In some respects, it might be easy to look back at long-past history and think of the Battle of Blair Mountain as inevitable. After all, it capped off a decade of escalating struggle, and soldiers returning from war refused to tolerate their subjugation, much like black vets would later spur the Civil Rights Movement.
And millions of workers participated in a wave of post-war strikes, according to Robert Shogan’s 2004 book The Battle of Blair Mountain: The Story of America’s Largest Labor Uprising. But despite that widespread struggle and histories of armed class warfare throughout the country, what happened in southern West Virginia was an anomaly.
Historian Beverly Gage summed it up well for PBS: “At a moment when Jim Crow is tightening, at a moment when the United States is passing immigration restrictions, at a moment when attempts to organize are increasingly being marginalized, and at a moment when radical ideas that had been really popular before the war are increasingly being pushed out of the American mainstream, this idea that a mass group of armed men, black and white, immigrant and native born, expressing ideas that often didn’t have a lot of voice left by 1921, this was a really radical moment.”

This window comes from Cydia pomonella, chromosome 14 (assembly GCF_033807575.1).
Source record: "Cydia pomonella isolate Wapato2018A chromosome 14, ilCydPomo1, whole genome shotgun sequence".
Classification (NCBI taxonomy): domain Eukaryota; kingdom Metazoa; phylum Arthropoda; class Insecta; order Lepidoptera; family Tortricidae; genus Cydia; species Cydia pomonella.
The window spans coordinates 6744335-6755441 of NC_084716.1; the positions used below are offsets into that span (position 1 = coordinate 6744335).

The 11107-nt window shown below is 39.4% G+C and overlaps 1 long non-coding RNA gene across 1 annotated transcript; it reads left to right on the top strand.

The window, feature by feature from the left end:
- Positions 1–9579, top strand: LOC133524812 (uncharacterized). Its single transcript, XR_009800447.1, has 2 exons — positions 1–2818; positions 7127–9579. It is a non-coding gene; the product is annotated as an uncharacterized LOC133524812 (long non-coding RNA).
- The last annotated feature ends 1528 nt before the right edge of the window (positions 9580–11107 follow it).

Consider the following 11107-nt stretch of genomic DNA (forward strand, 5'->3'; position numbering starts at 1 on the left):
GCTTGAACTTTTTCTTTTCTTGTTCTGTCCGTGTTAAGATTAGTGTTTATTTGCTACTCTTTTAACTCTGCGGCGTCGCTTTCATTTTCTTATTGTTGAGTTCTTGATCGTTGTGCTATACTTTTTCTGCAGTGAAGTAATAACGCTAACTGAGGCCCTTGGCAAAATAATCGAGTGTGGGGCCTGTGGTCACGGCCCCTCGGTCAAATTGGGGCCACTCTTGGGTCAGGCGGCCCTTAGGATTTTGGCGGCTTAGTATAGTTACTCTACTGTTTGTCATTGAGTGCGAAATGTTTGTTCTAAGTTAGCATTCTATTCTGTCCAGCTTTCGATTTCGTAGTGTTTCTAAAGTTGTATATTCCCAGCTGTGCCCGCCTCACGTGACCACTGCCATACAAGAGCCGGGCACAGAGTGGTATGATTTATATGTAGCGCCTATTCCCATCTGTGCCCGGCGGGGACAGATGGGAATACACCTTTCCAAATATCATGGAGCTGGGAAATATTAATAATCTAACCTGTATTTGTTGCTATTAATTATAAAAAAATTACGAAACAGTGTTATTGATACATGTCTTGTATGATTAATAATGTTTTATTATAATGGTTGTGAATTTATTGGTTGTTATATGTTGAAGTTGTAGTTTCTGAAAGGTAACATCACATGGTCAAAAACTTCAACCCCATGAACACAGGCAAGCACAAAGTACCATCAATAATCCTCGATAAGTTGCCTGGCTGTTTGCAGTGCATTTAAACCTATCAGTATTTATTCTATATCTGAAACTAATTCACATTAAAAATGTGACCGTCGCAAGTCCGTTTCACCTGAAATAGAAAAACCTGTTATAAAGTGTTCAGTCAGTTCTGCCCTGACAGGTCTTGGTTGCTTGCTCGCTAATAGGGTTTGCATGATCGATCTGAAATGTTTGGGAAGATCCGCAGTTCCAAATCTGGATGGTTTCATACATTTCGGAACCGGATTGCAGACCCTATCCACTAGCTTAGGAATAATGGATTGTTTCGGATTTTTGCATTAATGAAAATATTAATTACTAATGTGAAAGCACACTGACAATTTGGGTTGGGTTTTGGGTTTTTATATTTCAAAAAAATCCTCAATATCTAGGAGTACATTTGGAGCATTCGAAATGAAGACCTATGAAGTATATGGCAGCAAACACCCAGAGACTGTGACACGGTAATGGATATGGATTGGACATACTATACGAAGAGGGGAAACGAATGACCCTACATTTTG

It may be precisely that repressive context that led to so many deciding to take up a seemingly hopeless cause of armed rebellion. Many believed they had no alternative.
The miners technically “lost” – when federal troops arrived, the striking workers packed it in and went home. But most didn’t surrender, instead slipping into the hills. Despite hundreds facing legal charges for the revolt, hardly anyone was found guilty. Future laws, particularly the National Labor Relations Act of 1935 that banned blacklisting and formalized a worker’s right to organize, addressed some of the cruel conditions their struggle highlighted.
Conditions today are different, and yet there are obvious parallels with Gage’s observation – a prison-industrial complex dubbed “the new Jim Crow” by author Michelle Alexander, heightened restrictions on immigrants and refugees, and a resurgent and emboldened white supremacy, not to mention a growing militant response on the left. American society is undoubtedly fractured and polarized, aided by deep and growing racial and economic disparities. To some, things feel dire, maybe hopeless. But if the Battle of Blair Mountain teaches us anything, it should be that things aren’t always what they seem on the surface, and that just when resistance feels futile, there may be a furious and unexpected revolt about to erupt.